Computer Is Biggest

 
 
By Peter Galli  |  Posted 2005-08-01 Email Print this article Print
 
 
 
 
 
 
 


Creative Tool"> "When we ran into rendering issues, we just looked at the ways we could solve them, using our hardware, software and on the production side," Gluckman said. "Once it became clear there was such a problem, we brought the production and technology sides together to brainstorm around this. It took us just a few months at most to develop a fix for this."

Rex Grignon, the head of character animation for DreamWorks Animation, told eWEEK in an interview that technological advances made over the past five years enabled a movie such as "Madagascar" to be made, saying the computer has become the tool through which all creative ideas are now expressed.

"Our desktop machines have benefited from the surge in available memory, and that allows us to now deal with those elements that were previously very complex far more easily at the desktop level," Grignon said. "We need to have access to a huge amount of data, and our software had to facilitate that."

DreamWorks E-motion operating system, developed in-house, is continually updated and expanded to meet both shorter-term and long-term technical needs. Grignon said that having its own internally developed software has often been debated at the studio but that, for him, the positives far outweigh the negatives.

"One of the best things about this is that I can talk to the people who wrote the actual software, explain to them my specific needs or problems, and know that they will start working on that immediately," Grignon said.

In addition, DreamWorks and its staff maintain complete control over that software, its legacy, and its development and architecture going forward, Grignon said. On the downside is the huge cost of maintaining the software, which has been continually developed for more than 20 years.

Another challenge with "Madagascar" was that it uses a stylized movement technique, where characters do not look like real animals and thus do not have to move like real characters. The animators still wanted any movement to be realistic for that animal form. In that quest, the animators have access to a mirrored room where they can act out possible moves. This lets them see how the moves look and how different body parts correspond when those movements are made, before they actually create these poses for the characters.

In addition, the stylized "squash and stretch" animation technique used had to be programmed in its own sophisticated, script-based language, which could take days to weeks, depending on the detail and complexity of the image being created.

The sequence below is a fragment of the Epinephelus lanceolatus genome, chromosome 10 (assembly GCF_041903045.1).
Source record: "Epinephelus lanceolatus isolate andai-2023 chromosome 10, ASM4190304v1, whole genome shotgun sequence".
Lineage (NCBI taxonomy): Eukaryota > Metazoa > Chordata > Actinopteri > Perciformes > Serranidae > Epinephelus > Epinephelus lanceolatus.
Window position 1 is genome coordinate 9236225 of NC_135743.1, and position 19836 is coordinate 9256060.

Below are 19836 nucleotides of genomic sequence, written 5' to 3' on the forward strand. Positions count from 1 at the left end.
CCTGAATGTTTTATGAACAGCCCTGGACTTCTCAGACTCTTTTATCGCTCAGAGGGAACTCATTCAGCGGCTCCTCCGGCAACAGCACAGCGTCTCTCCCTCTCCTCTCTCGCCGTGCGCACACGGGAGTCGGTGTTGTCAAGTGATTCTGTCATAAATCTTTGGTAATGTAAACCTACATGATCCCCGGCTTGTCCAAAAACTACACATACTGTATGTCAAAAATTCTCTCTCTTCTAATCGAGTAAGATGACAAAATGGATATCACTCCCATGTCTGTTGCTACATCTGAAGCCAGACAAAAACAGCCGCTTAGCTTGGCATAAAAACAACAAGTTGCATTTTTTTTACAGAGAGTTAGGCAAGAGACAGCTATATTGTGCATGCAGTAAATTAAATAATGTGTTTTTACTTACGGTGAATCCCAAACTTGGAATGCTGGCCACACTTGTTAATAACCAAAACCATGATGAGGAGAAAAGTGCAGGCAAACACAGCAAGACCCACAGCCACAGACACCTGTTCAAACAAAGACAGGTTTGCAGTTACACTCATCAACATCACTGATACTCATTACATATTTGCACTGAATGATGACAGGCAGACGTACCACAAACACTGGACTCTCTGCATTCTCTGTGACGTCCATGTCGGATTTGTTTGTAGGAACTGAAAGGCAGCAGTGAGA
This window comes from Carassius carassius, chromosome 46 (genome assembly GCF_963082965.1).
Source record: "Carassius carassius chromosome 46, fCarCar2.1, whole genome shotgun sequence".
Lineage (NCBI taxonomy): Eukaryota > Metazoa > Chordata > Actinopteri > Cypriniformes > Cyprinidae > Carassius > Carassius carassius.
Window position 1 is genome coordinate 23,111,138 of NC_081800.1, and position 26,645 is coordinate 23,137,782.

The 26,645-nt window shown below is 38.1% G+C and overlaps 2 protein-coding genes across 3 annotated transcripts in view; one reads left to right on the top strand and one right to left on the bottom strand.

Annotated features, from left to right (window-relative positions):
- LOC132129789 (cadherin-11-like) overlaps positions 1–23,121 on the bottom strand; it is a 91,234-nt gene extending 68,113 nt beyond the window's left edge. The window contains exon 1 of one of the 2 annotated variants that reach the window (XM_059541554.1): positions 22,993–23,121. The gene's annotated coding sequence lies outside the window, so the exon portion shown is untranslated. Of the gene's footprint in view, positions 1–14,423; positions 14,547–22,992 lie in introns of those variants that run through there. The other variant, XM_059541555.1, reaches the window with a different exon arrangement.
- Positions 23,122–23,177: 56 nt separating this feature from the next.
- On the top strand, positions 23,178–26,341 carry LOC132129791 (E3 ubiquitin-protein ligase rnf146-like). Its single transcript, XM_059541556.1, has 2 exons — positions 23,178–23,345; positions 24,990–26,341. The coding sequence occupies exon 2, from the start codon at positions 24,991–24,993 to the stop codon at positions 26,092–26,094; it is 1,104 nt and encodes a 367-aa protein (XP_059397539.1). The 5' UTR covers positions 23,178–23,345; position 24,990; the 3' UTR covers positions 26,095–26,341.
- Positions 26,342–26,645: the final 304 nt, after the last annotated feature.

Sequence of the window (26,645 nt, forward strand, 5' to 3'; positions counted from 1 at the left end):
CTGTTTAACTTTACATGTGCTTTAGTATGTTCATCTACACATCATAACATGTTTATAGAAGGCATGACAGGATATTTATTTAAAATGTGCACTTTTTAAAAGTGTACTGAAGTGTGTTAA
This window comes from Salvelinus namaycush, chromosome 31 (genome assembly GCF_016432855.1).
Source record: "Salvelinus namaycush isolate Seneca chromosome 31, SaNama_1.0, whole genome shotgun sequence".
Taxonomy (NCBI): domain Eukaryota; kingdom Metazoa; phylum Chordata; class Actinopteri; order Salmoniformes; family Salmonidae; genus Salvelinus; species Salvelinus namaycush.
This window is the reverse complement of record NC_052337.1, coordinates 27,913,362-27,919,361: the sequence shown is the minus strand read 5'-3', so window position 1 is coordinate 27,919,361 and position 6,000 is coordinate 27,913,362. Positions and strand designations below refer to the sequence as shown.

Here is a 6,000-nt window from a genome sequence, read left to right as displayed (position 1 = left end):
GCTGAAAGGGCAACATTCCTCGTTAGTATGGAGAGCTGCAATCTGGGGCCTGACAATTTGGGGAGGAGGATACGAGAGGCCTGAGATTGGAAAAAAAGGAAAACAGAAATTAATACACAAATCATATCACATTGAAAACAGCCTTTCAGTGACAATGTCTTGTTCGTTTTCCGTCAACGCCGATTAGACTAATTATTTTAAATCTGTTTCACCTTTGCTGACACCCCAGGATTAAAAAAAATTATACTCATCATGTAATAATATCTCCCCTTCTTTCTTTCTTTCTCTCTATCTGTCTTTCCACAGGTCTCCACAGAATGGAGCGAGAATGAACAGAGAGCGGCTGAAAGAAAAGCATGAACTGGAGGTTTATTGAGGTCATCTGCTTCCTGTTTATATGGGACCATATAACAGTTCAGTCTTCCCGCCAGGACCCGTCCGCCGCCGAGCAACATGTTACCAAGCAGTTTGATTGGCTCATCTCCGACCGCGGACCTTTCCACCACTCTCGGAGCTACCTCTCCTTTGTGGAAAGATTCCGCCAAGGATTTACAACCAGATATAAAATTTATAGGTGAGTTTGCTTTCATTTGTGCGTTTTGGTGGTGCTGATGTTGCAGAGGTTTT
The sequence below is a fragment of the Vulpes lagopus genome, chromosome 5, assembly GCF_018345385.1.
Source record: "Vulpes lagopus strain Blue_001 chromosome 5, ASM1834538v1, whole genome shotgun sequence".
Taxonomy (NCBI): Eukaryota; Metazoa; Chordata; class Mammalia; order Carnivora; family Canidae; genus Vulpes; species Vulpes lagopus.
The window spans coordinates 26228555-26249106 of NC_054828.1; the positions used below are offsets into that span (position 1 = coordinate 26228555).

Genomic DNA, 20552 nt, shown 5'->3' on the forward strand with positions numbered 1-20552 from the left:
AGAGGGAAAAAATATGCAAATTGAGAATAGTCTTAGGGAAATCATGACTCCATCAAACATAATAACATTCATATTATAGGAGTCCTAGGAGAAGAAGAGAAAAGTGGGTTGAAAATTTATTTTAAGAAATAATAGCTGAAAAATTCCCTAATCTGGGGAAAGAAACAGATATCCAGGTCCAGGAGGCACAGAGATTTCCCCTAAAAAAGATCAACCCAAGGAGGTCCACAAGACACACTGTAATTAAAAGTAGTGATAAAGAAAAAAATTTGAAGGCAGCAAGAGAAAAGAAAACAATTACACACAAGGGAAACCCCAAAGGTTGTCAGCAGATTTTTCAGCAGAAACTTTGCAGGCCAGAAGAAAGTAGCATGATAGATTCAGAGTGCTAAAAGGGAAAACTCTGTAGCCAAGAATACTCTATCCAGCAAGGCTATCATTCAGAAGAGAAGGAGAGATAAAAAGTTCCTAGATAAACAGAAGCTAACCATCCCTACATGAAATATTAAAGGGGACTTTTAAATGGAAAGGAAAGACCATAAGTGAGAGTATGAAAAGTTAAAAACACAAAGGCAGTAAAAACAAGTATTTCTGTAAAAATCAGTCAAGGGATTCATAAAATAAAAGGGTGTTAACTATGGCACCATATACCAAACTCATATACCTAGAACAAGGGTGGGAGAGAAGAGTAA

While this technique had not been used before in a modern animated movie, Gluckman said he wanted to re-create the technique, as it gave the artists and animators as much freedom as possible, including the extreme definitions and the ability to squash and stretch out the characters.

"You cannot imagine the sheer complexity of these images," Gluckman said. "We had to find strategies to manage the jungle [a major element of the film], not only for the rendering of final frames but also to give our staff access to all this data."

When asked what they plan to do next, a common response from those who worked on "Madagascar" was to "take a long vacation." But, given that as one movie is completed, another is already in development, they acknowledged there will not be much downtime.

Check out eWEEK.coms for the latest news, reviews and analysis on image editing and Web publishing tools.


 
 
 
 
Peter Galli has been a financial/technology reporter for 12 years at leading publications in South Africa, the UK and the US. He has been Investment Editor of South Africa's Business Day Newspaper, the sister publication of the Financial Times of London.

He was also Group Financial Communications Manager for First National Bank, the second largest banking group in South Africa before moving on to become Executive News Editor of Business Report, the largest daily financial newspaper in South Africa, owned by the global Independent Newspapers group.

He was responsible for a national reporting team of 20 based in four bureaus. He also edited and contributed to its weekly technology page, and launched a financial and technology radio service supplying daily news bulletins to the national broadcaster, the South African Broadcasting Corporation, which were then distributed to some 50 radio stations across the country.

He was then transferred to San Francisco as Business Report's U.S. Correspondent to cover Silicon Valley, trade and finance between the US, Europe and emerging markets like South Africa. After serving that role for more than two years, he joined eWeek as a Senior Editor, covering software platforms in August 2000.

He has comprehensively covered Microsoft and its Windows and .Net platforms, as well as the many legal challenges it has faced. He has also focused on Sun Microsystems and its Solaris operating environment, Java and Unix offerings. He covers developments in the open source community, particularly around the Linux kernel and the effects it will have on the enterprise.

He has written extensively about new products for the Linux and Unix platforms, the development of open standards and critically looked at the potential Linux has to offer an alternative operating system and platform to Windows, .Net and Unix-based solutions like Solaris.

His interviews with senior industry executives include Microsoft CEO Steve Ballmer, Linus Torvalds, the original developer of the Linux operating system, Sun CEO Scot McNealy, and Bill Zeitler, a senior vice president at IBM.

For numerous examples of his writing you can search under his name at the eWEEK Website at www.eweek.com.

 
 
 
 
 
 
 

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